When Mr. Ridge Parks, my General Manager, gave his farewell speech at his retirement party I will always remember one of the things he said; "it takes a certain kind of people to work in a dairy production plant". What he meant was the awkward hours people had to work in this business. The people who worked on the production lines had to be there in the very early hours or late in the afternoon. In this work there were no banking hours. For supervising personnel they could be called in any time of the day when they were needed. Not too many people would keep a job like that for a long time. Over the years I had many changes of help in the lab. People just didn't like to come in at the very early hours of the day. Whenever some of my lab help quit, I had to train the next person for so many weeks again. This was not an easy task.
Southland Corporation sent people from other production plants to work alongside with me in our quality control program. Our quality control program had become very favorable as an example for other Southland Corporation production plants. Over the years I had many college graduates working alongside of me in our quality control program. Some of them were very bright young men with the latest technique from their schools. I always enjoyed having those students around. Some of them later became my bosses. When they came out of college, all of them lacked practical experience and that's why they all came and worked alongside with me for a little while. Theoretically most of those students were very good and I was very aware of that. In my job this was one of the weak points I had, and I used a lot of those students to do the research work for me. There was a lot of detail work about the chemical information which I needed, and never had much time to do. Through those students I received a lot of information. Each student had to write a detailed report on a project he had done that day about our production procedure. Through those students I received a lot of information in my own personal file. What those students didn't know was that after they went home I took their detailed reports out of their files and photo-copied them for my own personal use. For me to stay ahead of the competitive atmosphere I had to use some of their latest knowledge. I always felt that people were very important in my life.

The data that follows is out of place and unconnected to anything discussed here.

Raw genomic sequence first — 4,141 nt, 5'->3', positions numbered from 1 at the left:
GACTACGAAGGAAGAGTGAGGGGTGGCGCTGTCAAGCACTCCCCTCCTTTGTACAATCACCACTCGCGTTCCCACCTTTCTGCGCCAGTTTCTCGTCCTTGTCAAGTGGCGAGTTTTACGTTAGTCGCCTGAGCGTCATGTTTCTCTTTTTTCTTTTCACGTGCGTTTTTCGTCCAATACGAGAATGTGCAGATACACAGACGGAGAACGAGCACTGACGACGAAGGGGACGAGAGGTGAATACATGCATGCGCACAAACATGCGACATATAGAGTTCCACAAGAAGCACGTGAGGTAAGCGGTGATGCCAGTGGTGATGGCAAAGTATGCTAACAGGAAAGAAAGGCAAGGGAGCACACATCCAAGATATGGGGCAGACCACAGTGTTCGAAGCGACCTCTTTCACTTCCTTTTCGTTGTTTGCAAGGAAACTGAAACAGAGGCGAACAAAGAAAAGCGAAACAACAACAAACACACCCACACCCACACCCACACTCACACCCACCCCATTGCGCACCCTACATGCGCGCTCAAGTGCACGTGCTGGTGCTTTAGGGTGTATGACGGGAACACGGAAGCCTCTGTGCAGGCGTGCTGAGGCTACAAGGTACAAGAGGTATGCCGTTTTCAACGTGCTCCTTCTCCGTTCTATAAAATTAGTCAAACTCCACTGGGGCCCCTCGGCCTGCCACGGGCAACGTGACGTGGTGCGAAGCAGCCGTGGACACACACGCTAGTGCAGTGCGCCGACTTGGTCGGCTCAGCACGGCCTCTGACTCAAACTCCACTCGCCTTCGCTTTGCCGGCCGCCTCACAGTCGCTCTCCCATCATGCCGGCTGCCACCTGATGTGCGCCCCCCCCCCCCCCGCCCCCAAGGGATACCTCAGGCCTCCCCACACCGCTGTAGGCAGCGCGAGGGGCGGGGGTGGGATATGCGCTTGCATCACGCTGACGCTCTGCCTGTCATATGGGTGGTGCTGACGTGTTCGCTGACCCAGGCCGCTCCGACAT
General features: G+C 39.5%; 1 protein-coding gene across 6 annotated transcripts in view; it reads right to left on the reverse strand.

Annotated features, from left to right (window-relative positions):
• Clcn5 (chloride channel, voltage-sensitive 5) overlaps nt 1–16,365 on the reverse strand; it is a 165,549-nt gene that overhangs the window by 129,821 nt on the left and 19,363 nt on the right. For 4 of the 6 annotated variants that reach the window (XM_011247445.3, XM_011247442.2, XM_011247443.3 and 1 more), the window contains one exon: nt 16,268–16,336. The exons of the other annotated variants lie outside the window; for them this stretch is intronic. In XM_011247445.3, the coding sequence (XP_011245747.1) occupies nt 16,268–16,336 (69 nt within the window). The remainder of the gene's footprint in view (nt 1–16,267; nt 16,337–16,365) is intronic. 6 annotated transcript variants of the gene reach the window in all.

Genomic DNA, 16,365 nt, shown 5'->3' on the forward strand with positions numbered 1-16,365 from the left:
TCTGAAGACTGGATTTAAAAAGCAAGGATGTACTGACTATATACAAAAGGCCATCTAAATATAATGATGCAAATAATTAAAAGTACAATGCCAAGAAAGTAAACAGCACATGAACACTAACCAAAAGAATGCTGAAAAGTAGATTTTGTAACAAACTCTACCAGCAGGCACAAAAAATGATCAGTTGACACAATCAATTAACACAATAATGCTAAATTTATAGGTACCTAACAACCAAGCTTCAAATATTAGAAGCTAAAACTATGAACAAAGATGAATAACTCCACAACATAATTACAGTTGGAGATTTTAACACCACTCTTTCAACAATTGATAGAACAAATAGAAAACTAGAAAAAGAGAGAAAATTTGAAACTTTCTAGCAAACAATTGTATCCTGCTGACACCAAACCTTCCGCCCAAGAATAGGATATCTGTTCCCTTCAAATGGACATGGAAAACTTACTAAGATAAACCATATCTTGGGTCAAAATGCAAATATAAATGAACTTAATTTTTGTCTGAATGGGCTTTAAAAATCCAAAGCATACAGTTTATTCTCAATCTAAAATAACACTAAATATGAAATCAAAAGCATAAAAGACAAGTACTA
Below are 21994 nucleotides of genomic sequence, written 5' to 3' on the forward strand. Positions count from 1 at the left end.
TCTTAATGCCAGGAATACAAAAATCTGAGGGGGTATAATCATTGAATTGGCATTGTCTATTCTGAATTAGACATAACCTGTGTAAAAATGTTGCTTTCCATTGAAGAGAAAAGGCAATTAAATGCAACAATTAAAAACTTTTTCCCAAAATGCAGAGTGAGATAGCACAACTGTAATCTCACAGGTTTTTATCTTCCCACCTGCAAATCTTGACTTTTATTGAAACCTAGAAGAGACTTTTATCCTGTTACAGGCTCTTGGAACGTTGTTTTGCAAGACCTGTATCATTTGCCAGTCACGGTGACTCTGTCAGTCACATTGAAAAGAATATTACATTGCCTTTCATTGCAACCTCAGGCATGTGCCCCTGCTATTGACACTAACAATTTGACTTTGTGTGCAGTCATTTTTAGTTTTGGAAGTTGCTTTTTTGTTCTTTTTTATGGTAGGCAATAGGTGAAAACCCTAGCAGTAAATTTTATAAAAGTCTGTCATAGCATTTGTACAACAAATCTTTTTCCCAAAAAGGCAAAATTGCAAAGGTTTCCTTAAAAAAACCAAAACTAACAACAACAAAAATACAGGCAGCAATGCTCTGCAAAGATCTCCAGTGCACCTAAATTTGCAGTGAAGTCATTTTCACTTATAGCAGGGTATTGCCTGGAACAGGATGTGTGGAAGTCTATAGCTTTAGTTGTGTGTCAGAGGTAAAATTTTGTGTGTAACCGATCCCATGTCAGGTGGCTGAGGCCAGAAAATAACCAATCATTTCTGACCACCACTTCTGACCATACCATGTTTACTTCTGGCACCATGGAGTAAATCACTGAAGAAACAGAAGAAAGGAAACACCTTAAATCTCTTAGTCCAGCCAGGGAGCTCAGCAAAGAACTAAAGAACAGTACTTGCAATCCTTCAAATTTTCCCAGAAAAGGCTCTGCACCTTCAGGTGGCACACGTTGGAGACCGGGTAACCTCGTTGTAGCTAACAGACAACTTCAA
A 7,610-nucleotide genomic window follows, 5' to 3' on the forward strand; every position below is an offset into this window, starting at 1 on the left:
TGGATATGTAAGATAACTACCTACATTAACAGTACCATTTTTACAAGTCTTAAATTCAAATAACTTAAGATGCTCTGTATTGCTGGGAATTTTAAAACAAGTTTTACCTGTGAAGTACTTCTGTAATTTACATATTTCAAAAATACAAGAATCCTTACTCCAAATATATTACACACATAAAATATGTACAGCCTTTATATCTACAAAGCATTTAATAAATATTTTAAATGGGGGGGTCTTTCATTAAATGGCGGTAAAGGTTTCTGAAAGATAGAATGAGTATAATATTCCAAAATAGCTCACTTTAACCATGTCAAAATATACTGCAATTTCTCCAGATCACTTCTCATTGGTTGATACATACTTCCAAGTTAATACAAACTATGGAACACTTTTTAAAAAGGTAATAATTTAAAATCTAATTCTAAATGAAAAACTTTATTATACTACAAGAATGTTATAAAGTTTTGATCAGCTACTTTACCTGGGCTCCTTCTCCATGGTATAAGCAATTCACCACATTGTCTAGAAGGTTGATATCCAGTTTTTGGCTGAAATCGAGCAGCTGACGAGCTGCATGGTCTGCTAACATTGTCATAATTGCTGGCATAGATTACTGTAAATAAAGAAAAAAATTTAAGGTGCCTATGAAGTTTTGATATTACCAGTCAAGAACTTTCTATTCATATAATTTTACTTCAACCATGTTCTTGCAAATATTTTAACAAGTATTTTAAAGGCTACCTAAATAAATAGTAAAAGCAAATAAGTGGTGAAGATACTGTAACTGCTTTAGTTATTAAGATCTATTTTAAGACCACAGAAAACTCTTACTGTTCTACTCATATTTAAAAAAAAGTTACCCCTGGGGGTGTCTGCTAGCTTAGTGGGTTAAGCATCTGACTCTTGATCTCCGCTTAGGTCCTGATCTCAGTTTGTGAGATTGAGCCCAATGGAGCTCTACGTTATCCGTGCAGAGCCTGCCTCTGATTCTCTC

Over the years that I have worked in quality control I always noticed that supervising personnel who were responsible for production always overlooked the quality of the product. Most supervising production managers were all quantity minded. Somehow Southland Corporation created this problem with their bonus program, which was only for supervising personnel. How many more gallons of production per hour went through the plant meant how much more bonus money there was at the end of the month. So supervising personnel in charge of production would always try to take some shortcuts in production. It should never be expected from management to take shortcuts in production but it happened more than once. This was one of the reasons I spent many long hours at work as you couldn't depend on some people to get a quality product.
For example, one day after I had left the plant on my way home and they were still filling six gallon plastic bags of skim milk, I heard that the supervisor in charge ran out of skim milk and needed more to fill his order. He then told the man on the plastic bag filler to use 2% milk. He told the bag filler that the customers won't notice the difference. This had happened not once but several times before. The manager would totally ignore me like I'm not important. I told him he should visit the plant more often and become more interested in the people who worked for him. I told him those people in the production plant shouldn't be ignored as those were the ones who could make him successful in his business.
Mr. Parker apologized to me and said that it was not his intention to ignore us, and in the future he certainly would try to do better. After my visit in his office Mr. Parker and I became very good friends. Later when he left Embassy Dairy and was promoted by Southland Corporation as President of all the dairy plants and distribution centers in the U.S.A. and he had his own office in the Southland Corporation headquarters in Dallas, Texas, whenever he came to visit our production plant for business, before he would fly back to Texas again he would come into the lab and we'd talk for a little while. Somehow he had never forgotten that conversation we had that day in his office behind closed doors. My philosophy in life is: it doesn't matter if the person you meet is rich of poor, you can always learn something from each other.